Financial Consumer Protection Framework
The Bill C-86 proposed amendments require banks to designate an independent board committee with duties that include requiring management to establish procedures for compliance with consumer provisions, reviewing procedures for appropriateness for compliance, and requiring management to report at least once a year to the committee on the implementation of these procedures and other activities carried out by the bank in relation to consumer protection. The board committee would also have reporting obligations to the directors of the bank and the Commissioner of the FCAC.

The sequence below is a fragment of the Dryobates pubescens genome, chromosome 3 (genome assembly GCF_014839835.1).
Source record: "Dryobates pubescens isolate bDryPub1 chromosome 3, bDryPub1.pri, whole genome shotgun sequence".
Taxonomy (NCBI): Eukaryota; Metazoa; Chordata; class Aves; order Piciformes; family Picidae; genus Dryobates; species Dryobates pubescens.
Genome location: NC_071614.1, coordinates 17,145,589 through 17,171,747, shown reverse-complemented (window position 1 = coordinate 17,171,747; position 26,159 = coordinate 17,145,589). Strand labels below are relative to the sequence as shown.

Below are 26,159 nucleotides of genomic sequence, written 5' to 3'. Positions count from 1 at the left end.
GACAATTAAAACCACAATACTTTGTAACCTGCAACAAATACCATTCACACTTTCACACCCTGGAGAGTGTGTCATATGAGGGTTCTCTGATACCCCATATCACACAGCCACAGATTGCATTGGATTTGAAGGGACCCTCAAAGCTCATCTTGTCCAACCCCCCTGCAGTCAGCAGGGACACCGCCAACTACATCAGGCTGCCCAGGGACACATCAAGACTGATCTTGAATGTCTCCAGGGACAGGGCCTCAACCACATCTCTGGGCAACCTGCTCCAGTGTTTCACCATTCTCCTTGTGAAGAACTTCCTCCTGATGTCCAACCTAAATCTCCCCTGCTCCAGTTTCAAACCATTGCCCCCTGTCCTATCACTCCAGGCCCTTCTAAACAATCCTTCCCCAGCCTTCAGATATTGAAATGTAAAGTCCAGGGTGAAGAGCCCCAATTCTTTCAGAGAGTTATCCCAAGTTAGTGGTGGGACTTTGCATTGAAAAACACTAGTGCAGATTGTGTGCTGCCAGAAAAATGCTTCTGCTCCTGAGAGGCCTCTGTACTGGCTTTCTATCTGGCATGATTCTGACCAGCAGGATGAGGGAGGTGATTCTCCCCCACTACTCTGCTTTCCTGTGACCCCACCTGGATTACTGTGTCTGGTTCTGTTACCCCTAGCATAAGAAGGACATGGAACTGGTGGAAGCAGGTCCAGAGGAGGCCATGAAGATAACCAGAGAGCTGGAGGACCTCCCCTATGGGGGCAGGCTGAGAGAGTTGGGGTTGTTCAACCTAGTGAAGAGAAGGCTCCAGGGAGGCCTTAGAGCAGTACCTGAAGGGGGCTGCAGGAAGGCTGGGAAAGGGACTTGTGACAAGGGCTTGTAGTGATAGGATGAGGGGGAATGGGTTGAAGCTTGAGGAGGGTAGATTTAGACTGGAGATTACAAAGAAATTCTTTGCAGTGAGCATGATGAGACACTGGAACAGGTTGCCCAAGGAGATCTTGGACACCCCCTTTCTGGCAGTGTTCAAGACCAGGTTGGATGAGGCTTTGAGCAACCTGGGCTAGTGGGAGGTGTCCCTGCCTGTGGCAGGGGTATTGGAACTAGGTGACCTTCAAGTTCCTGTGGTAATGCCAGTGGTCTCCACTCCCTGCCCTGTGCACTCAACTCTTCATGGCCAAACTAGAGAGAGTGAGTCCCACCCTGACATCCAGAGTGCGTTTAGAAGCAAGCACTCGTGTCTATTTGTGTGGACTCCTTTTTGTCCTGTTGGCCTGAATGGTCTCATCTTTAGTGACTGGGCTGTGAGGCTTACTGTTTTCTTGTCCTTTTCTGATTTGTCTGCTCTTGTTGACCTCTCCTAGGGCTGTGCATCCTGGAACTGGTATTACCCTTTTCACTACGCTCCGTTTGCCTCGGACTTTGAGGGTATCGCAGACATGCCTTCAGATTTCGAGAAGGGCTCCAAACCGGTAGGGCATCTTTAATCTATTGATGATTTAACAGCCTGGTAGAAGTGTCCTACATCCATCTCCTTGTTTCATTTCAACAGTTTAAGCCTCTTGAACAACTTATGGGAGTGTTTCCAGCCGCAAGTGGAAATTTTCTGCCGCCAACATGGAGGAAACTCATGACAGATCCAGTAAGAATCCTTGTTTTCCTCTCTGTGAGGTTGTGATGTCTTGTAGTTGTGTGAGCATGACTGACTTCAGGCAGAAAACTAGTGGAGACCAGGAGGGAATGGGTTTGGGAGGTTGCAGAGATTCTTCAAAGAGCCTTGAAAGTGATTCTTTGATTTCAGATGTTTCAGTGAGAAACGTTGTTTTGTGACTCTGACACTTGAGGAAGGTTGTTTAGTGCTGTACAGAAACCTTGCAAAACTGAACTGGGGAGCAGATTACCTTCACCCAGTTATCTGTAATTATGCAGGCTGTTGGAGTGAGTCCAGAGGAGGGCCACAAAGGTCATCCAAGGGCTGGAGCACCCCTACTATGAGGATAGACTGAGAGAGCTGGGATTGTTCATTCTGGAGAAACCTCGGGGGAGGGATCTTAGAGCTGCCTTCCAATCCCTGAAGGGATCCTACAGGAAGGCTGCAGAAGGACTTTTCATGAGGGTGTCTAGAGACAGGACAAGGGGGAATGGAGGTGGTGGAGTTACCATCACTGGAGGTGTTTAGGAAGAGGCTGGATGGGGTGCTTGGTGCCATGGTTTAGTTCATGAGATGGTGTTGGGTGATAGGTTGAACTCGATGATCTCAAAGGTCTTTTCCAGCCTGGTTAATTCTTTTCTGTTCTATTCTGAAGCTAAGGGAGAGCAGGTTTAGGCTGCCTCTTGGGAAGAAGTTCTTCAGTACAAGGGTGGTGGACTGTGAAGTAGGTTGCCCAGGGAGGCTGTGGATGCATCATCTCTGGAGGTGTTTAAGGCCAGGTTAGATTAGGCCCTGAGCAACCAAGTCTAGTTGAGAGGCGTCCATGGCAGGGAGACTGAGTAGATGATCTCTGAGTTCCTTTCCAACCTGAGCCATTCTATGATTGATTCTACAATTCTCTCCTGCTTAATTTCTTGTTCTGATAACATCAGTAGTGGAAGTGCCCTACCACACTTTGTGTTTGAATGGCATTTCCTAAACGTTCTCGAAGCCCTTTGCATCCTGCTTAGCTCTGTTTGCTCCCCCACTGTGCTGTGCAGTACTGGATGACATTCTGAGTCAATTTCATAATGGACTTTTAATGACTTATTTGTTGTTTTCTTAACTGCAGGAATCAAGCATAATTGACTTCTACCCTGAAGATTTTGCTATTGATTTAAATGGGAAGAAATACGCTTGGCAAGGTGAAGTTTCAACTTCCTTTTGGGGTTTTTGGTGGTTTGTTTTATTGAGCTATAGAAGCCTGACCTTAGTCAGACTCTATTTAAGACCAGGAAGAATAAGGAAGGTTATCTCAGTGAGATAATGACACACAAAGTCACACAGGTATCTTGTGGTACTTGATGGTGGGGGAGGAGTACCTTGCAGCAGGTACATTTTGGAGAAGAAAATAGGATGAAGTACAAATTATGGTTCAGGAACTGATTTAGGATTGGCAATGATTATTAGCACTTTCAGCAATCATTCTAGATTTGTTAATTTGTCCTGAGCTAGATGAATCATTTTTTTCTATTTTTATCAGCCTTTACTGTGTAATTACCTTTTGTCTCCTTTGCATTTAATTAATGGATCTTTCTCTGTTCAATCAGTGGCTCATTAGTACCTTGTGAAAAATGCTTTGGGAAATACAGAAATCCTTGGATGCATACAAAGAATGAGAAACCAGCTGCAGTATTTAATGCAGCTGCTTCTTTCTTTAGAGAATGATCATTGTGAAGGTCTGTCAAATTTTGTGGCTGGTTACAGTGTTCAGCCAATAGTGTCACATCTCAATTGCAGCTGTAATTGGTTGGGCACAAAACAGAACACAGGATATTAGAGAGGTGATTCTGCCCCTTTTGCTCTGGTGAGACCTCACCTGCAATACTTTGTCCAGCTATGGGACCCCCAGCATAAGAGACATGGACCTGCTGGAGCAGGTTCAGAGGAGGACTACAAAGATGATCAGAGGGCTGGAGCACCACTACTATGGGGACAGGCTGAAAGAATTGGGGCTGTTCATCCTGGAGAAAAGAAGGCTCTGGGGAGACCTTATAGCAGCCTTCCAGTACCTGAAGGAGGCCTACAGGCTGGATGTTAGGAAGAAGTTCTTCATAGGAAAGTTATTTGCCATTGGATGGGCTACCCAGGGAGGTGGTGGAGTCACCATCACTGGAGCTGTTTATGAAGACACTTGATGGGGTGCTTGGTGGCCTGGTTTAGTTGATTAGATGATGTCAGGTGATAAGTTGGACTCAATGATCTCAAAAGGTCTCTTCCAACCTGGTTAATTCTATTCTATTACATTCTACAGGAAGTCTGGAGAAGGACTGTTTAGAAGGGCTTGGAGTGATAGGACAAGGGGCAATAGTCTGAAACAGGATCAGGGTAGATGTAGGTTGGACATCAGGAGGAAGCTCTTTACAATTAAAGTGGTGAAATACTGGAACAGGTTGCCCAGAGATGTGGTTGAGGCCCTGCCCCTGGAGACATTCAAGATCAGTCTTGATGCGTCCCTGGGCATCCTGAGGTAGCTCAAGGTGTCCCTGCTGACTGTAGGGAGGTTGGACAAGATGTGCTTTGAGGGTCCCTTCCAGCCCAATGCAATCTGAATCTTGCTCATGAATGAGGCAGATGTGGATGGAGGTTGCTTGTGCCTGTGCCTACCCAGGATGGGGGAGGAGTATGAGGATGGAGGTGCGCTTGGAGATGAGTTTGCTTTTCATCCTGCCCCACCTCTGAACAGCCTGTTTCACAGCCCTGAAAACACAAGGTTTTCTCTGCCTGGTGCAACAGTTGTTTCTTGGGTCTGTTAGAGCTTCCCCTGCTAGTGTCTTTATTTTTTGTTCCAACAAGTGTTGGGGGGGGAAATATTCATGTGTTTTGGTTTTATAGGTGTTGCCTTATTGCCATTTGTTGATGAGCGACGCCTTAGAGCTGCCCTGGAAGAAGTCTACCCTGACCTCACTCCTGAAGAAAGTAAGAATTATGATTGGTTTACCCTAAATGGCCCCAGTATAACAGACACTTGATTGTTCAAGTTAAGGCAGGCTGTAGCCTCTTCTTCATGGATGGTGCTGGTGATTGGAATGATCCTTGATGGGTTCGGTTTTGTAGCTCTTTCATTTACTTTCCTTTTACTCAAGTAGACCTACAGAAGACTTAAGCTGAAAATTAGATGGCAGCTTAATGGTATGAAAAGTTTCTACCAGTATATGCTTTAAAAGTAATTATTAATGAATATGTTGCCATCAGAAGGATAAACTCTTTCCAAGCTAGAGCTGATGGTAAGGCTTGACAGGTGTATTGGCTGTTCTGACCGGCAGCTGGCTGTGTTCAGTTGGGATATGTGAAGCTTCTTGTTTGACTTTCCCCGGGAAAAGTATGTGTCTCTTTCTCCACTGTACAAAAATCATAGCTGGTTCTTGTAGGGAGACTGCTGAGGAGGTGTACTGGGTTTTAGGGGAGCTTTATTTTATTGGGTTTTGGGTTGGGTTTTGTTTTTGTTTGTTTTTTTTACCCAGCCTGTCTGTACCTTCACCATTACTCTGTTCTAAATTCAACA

Fair and Equitable Dealings
The fair and equitable dealings regime under the proposed amendments establishes, among other things, the following:
Retail Deposit Accounts
The proposed amendments include new disclosure provisions in respect of personal deposit accounts, requirements for retail deposit account openings upon provision by a person of specified identification documents, a prohibition on requiring a natural person to make a minimum deposit or maintain a minimum balance, provisions requiring banks to provide customers with a minimum amount of funds upon deposit of a cheque or other instrument, and modified requirements in relation to the cashing of government cheques.
Cost of Credit Disclosure to Business Customers